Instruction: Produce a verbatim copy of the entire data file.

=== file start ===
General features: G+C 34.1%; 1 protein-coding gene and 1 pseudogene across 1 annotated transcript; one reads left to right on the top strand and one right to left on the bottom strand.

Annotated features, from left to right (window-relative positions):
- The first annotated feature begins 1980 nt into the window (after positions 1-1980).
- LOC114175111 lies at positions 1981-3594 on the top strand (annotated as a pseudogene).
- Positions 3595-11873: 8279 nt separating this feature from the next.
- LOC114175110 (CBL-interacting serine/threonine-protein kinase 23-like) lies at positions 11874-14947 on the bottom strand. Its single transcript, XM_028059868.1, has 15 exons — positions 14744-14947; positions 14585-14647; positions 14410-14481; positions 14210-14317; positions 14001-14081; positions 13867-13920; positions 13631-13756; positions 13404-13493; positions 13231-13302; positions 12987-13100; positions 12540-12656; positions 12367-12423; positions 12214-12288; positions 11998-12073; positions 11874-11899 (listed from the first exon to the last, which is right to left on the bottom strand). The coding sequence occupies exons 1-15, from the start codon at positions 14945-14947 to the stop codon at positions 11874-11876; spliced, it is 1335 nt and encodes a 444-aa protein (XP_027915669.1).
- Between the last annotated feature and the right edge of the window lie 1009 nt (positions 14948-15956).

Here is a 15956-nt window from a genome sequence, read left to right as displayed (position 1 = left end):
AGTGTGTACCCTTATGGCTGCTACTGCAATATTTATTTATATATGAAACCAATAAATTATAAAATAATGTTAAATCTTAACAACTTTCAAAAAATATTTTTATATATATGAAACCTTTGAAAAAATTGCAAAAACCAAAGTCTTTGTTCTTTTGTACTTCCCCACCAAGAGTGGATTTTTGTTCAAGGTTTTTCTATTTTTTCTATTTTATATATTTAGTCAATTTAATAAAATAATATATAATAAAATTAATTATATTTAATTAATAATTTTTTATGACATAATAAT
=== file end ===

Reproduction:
General features: G+C 34.1%; 1 protein-coding gene and 1 pseudogene across 1 annotated transcript; one reads left to right on the top strand and one right to left on the bottom strand.

Annotated features, from left to right (window-relative positions):
- The first annotated feature begins 1980 nt into the window (after positions 1-1980).
- LOC114175111 lies at positions 1981-3594 on the top strand (annotated as a pseudogene).
- Positions 3595-11873: 8279 nt separating this feature from the next.
- LOC114175110 (CBL-interacting serine/threonine-protein kinase 23-like) lies at positions 11874-14947 on the bottom strand. Its single transcript, XM_028059868.1, has 15 exons — positions 14744-14947; positions 14585-14647; positions 14410-14481; positions 14210-14317; positions 14001-14081; positions 13867-13920; positions 13631-13756; positions 13404-13493; positions 13231-13302; positions 12987-13100; positions 12540-12656; positions 12367-12423; positions 12214-12288; positions 11998-12073; positions 11874-11899 (listed from the first exon to the last, which is right to left on the bottom strand). The coding sequence occupies exons 1-15, from the start codon at positions 14945-14947 to the stop codon at positions 11874-11876; spliced, it is 1335 nt and encodes a 444-aa protein (XP_027915669.1).
- Between the last annotated feature and the right edge of the window lie 1009 nt (positions 14948-15956).

Here is a 15956-nt window from a genome sequence, read left to right as displayed (position 1 = left end):
AGTGTGTACCCTTATGGCTGCTACTGCAATATTTATTTATATATGAAACCAATAAATTATAAAATAATGTTAAATCTTAACAACTTTCAAAAAATATTTTTATATATATGAAACCTTTGAAAAAATTGCAAAAACCAAAGTCTTTGTTCTTTTGTACTTCCCCACCAAGAGTGGATTTTTGTTCAAGGTTTTTCTATTTTTTCTATTTTATATATTTAGTCAATTTAATAAAATAATATATAATAAAATTAATTATATTTAATTAATAATTTTTTATGACATAATAAT